Why I travel, explained in 3 P’s:

Places: Only words and pictures will not do justice to the places I have been to and the stories behind them. The befitting tribute to those places can only be paid by visiting and experiencing them first hand. How on earth can someone tell how it feels to be starved of oxygen at five and a half kilometres above mean sea level? Or, how it feels when water at sub-zero temperatures hits the calvaria? Or, how it feels being stranded in the eye of a cyclone and the gales are about to blow away your car?

People: The great explorers of the past were not dumb to have travelled the world and learn nothing. Humans learn best from experiences of other human beings. And what better way to meet new people other than travel? I have never seen more honest people than the Laddakhis. Being fed by villagers during the floods and for free was the best gesture any human to have ever showed me. I have had instances of total strangers coming and talking to me when I was on a ride to Odisha on my Pulsar 200NS and in the course of the conversation, telling me about places of interest nearby, or about the road that lay ahead. And, people are not always pleasant. I have also been conned many times during my travels. I call them “learning experiences”.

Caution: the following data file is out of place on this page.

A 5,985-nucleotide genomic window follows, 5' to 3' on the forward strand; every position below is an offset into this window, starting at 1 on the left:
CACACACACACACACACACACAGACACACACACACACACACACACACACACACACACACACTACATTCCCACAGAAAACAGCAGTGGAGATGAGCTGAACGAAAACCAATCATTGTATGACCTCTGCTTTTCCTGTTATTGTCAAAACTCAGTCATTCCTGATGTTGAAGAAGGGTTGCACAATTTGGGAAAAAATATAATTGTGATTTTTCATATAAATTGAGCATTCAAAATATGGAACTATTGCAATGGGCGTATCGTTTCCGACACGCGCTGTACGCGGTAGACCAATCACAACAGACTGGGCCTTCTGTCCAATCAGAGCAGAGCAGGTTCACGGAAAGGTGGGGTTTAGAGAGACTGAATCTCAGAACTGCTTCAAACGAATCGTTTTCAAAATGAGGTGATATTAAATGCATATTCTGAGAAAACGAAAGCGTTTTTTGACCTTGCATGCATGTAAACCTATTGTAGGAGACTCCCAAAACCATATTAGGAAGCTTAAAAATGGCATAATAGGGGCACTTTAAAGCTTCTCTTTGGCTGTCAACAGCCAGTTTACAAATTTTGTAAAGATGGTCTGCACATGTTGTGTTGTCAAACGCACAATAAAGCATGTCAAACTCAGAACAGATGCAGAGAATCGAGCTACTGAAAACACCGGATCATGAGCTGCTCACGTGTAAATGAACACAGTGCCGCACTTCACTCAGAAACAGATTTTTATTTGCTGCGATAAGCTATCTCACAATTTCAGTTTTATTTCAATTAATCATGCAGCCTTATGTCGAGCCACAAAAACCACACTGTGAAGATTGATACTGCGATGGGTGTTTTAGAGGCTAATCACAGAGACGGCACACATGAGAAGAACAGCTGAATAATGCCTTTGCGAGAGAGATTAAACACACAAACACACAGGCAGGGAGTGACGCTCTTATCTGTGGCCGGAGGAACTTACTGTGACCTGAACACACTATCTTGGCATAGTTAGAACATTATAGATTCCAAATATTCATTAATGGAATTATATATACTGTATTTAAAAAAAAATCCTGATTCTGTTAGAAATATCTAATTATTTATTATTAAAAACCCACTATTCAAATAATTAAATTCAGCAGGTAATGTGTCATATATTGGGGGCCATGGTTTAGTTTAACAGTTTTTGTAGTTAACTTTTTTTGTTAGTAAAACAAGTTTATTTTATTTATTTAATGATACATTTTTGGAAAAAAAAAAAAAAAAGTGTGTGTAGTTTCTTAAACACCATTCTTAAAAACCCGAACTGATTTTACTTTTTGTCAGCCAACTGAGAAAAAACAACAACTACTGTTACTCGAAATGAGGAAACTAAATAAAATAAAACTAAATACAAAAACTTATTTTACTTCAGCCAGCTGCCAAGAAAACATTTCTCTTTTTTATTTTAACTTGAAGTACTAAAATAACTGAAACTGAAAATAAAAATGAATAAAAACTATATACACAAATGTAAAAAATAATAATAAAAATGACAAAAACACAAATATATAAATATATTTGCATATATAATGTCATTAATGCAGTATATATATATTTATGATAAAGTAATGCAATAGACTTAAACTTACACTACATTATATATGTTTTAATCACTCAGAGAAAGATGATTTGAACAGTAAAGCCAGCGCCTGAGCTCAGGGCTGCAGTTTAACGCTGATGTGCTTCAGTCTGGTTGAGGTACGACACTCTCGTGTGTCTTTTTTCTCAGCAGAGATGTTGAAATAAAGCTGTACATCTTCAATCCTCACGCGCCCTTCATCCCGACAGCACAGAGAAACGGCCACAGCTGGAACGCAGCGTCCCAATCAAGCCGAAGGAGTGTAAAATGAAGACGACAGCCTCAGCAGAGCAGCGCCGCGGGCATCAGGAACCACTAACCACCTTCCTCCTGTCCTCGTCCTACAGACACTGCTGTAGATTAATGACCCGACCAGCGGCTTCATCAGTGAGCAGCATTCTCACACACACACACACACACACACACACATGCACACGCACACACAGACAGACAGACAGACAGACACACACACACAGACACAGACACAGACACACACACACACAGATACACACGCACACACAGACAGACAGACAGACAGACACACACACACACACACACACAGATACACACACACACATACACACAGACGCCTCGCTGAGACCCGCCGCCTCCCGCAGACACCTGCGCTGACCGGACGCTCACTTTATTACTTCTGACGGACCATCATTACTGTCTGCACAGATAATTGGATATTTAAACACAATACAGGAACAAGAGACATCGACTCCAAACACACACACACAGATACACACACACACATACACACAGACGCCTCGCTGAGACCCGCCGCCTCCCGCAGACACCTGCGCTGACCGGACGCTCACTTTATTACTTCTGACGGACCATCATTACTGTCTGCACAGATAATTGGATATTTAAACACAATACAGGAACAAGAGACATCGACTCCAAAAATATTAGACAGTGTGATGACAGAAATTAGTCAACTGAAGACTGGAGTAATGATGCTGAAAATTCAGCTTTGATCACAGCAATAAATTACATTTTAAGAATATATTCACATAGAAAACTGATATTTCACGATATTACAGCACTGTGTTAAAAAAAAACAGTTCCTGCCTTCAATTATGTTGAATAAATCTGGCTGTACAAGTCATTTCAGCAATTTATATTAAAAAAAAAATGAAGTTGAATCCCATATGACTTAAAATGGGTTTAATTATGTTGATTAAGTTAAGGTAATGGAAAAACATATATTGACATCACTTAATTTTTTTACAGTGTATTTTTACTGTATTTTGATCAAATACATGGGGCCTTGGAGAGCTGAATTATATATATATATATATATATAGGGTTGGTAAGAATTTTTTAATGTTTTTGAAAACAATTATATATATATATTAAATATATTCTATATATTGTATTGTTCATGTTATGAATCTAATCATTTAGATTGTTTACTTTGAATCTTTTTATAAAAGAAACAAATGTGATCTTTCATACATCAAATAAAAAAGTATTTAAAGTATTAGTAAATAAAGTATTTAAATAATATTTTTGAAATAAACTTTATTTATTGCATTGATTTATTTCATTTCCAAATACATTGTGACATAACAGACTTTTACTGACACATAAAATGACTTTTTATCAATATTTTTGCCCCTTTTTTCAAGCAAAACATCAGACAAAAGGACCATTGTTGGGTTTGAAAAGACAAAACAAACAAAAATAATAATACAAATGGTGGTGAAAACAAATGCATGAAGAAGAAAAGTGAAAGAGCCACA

Passion: I am the happiest when I am on the roads, away from my desk, away from my flat. Only someone with love for travelling will understand this. Good news is, there is no way you will not fall in love with it after you start travelling. I mean, I wasn’t born with this love either. And those selfies at beautiful places are a bonus!

Few points of wisdom:

Something always goes wrong when one travels. It is the risks that make travelling even more enticing. Here are a few things that I keep in mind when I am travelling:

Time: When travelling, I always keep time in hand, and utilize it to the fullest extent. I divide my travelling days and set realistic targets for the same. Seeing places is a serious business, you see!